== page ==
Photo: Ed Miller/As Per Contract
As I realized this season was coming to an end, I dove down a rabbit hole of All Creatures Great and Small behind-the-scenes vids on YouTube. I gasped during the set-tour video and then realized how invested I’d become in this peaceful little show in only seven episodes. The excitement with which people take photos on the Friends couch is how I would feel if allowed to visit the parlor, the kitchen, or even the hallway of the All Creatures set. Do you remember when all these news outlets were reporting that people who were inordinately invested in Avatar were depressed because Pandora wasn’t real? I finally related to that, only instead of being sad about the absence of glowing flowers and majestic bird dragon things (I don’t really remember Avatar), it’s cows and cobblestones. I mean, I know both of those things are real, but. You get it.
This “final” episode of the season is actually a Christmas special, originally aired in the U.K. last December, a couple months after episode six aired on Channel 5. Maybe that helps explain why, for a show that specializes in quaintness and charm, it feels strangely off the mark here; this was my least favorite episode of the season. But that’s like saying it’s my least favorite puppy. It’s still very charming and it’s not bad. It’s just not quite as good as all the others. The core characters work best when they’re all playing off each other, and instead “The Night Before Christmas” isolates everyone and puts James in a dark house with Indecisive Helen.
But before that! It’s Christmas Eve and the veterinary practice is hosting a party. Helen and Hugh are getting married the next day, and there’s a pregnant border collie who you just know is going to have some sort of crisis later. Tristan’s exam results arrive but remain unopened, and Mrs. Hall has misplaced optimism that her terrible son who doesn’t deserve her will come to the party.
Oh, and there’s a sick donkey. A sick donkey who was clearly eating mistletoe, Tristan, you were literally standing right next to it while it was doing it. I could not handle the “what made the donkey sick” plotline when Tristan stood there next to the donkey and the mistletoe and said “I will buy all this mistletoe” and then later is like, well, what’s wrong with the donkey? My notes literally say “Mistletoe is poisonous; don’t put the DONKEY by it!” And if your answer is that he knew but he wanted tiny David to tell him, then he prolonged that donkey’s suffering, and I am mad at him for that instead.
As I mentioned, everyone gets split up here. Tristan is trying to get Quiet David to admit the donkey ate mistletoe, which takes a very, very long time. Mrs. Hall keeps doing that sad, looking-up-expectantly thing every time someone arrives at the party, and then it’s never Edward. Siegfried is Father Christmas and is inexplicably set on “courting” (ew) Dorothy, despite the fact that they’ve barely interacted. James is stuck up the hill with Helen as he delivers the Border collie’s puppies, and then the first non-white person we’ve seen on the show (ugh) is used as a device (ugh again) to get them together. Okay. So much time this episode is devoted to James and Helen, and I get that it’s a big part of James Herriot’s life, etc., but these two continue to have the chemistry of a porcupine and a basketball.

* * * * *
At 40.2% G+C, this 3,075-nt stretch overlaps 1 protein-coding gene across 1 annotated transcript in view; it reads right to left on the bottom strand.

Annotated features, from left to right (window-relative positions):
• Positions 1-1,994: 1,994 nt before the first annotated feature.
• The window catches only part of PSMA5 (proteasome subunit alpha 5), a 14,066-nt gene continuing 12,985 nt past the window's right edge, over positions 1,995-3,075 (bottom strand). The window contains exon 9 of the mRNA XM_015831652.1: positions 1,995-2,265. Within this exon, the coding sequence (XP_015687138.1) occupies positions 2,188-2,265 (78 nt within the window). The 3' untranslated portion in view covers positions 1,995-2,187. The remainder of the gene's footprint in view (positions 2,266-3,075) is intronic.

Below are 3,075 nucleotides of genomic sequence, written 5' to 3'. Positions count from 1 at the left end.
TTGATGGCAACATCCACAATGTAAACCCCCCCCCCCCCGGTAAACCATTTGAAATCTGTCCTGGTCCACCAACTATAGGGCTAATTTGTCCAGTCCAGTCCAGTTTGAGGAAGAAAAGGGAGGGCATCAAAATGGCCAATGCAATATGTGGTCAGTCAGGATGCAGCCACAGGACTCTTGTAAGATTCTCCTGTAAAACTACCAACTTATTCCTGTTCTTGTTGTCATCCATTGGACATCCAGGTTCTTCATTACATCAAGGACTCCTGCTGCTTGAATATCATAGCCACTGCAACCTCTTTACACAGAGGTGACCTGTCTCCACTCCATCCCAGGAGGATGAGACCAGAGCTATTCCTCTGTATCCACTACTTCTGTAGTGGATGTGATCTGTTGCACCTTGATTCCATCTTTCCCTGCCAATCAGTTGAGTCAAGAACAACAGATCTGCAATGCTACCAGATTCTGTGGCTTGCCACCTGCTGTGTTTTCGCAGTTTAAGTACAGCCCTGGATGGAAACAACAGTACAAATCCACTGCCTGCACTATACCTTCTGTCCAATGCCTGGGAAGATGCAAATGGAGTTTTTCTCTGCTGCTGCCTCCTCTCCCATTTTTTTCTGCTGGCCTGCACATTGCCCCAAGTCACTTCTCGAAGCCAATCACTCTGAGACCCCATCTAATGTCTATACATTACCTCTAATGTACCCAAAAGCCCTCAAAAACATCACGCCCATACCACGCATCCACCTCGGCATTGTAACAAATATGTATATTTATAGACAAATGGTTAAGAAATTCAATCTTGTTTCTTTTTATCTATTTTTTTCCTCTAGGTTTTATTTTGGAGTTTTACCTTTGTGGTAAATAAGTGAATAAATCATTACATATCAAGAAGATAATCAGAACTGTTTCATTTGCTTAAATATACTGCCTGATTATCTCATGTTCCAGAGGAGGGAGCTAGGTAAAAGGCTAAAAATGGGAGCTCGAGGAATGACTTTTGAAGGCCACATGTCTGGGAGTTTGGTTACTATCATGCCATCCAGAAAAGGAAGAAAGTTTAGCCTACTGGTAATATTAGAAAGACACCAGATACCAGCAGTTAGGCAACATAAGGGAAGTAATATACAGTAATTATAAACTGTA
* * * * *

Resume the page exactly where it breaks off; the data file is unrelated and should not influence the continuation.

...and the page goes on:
Speaking of. I am a grown-ass woman with a wife and a career and two cats I have an unhealthy obsession with, but when Siegfried kissed Dorothy, I lost my damn mind. All I can tell myself is that the show is playing the long game here. While with Dorothy, I presume that Siegfried will keep talking about Mrs. Hall and then Understanding Dorothy will be all “maybe the person you’re looking for was right under your nose the whole time” etc., etc.
There’s no way the writers can assume we have any sympathy for Dorothy when they also give us Siegfried holding Audrey Hall’s hand in church and then holding up the hymnal for her. For non-Christian-church-going people, holding up the hymnal for the other person is a prime sign of care and affection. “I will bear this heavy burden for you and also make sure it’s angled so you can easily read the words,” it says. It’s also worth noting, by the way, that Real Life Siegfried, a.k.a. Donald Sinclair, had a second wife named Audrey, and they were married for 53 years. Just saying.
Tristan fails his exams and Siegfried lies about it because Christmas. James comes to a literal crossroads when he’s driving away from Helen’s wedding. Like. He’s driving, and he comes to a crossroads, and the fact it is a crossroads makes him think about his choices. I cannot. I love this show so much, but no. I sternly wag my finger at whoever did this.
On the other hand, things I do not wag my finger at in this episode include:
• The Christmas decorations
• Oranges with cloves
• Siegfried carrying a wicker basket for Mrs. Hall
• Tristan’s elf costume (IT HAS GIANT BUTTONS)
• The Father Christmas station in the hallway
• James putting a blanket over Helen, which is peak non-sexual romance
• The fact that the donkey’s name is Bob
But one of the best moments of the episode comes at the very end and is, unsurprisingly, a shot of them all together. It brings in the most heartwarming parts of the show: this found family, cozy chairs, cardigans, and a fireplace. While they listen to the radio. All Creatures let us briefly slip into an uncomplicated life, and I hope we can get back there soon.
• Cardigans. Lots of cardigans.
• Build a tiny stone fence in your apartment, as a treat.
• Befriend a massive bull whom you must later send to his doom.
• Judge a pet show in your home using stuffed animals.